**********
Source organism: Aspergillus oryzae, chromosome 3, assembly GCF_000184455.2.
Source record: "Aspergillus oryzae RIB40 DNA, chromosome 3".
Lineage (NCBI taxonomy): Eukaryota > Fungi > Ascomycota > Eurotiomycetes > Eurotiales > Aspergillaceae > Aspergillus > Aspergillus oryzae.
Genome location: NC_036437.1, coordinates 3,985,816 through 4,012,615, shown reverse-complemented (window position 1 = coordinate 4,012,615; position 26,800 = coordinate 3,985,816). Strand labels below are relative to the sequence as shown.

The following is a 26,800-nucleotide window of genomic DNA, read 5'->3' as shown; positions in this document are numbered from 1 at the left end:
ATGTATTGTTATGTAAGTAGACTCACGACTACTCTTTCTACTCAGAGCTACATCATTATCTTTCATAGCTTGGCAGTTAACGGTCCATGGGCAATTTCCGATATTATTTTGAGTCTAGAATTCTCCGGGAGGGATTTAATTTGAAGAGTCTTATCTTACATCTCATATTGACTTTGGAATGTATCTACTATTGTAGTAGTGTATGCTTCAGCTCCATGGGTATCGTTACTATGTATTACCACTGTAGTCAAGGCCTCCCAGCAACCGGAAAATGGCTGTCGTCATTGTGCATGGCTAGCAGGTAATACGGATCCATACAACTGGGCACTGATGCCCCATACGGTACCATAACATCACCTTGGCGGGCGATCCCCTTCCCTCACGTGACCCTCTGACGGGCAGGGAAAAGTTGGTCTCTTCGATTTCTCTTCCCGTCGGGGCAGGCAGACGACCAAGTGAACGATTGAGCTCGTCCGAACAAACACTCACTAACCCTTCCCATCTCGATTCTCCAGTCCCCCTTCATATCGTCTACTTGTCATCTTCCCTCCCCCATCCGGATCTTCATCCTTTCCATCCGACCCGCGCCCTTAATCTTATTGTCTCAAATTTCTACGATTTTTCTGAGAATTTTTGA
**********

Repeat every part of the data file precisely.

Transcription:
Source organism: Aspergillus oryzae, chromosome 3, assembly GCF_000184455.2.
Source record: "Aspergillus oryzae RIB40 DNA, chromosome 3".
Lineage (NCBI taxonomy): Eukaryota > Fungi > Ascomycota > Eurotiomycetes > Eurotiales > Aspergillaceae > Aspergillus > Aspergillus oryzae.
Genome location: NC_036437.1, coordinates 3,985,816 through 4,012,615, shown reverse-complemented (window position 1 = coordinate 4,012,615; position 26,800 = coordinate 3,985,816). Strand labels below are relative to the sequence as shown.

The following is a 26,800-nucleotide window of genomic DNA, read 5'->3' as shown; positions in this document are numbered from 1 at the left end:
ATGTATTGTTATGTAAGTAGACTCACGACTACTCTTTCTACTCAGAGCTACATCATTATCTTTCATAGCTTGGCAGTTAACGGTCCATGGGCAATTTCCGATATTATTTTGAGTCTAGAATTCTCCGGGAGGGATTTAATTTGAAGAGTCTTATCTTACATCTCATATTGACTTTGGAATGTATCTACTATTGTAGTAGTGTATGCTTCAGCTCCATGGGTATCGTTACTATGTATTACCACTGTAGTCAAGGCCTCCCAGCAACCGGAAAATGGCTGTCGTCATTGTGCATGGCTAGCAGGTAATACGGATCCATACAACTGGGCACTGATGCCCCATACGGTACCATAACATCACCTTGGCGGGCGATCCCCTTCCCTCACGTGACCCTCTGACGGGCAGGGAAAAGTTGGTCTCTTCGATTTCTCTTCCCGTCGGGGCAGGCAGACGACCAAGTGAACGATTGAGCTCGTCCGAACAAACACTCACTAACCCTTCCCATCTCGATTCTCCAGTCCCCCTTCATATCGTCTACTTGTCATCTTCCCTCCCCCATCCGGATCTTCATCCTTTCCATCCGACCCGCGCCCTTAATCTTATTGTCTCAAATTTCTACGATTTTTCTGAGAATTTTTGA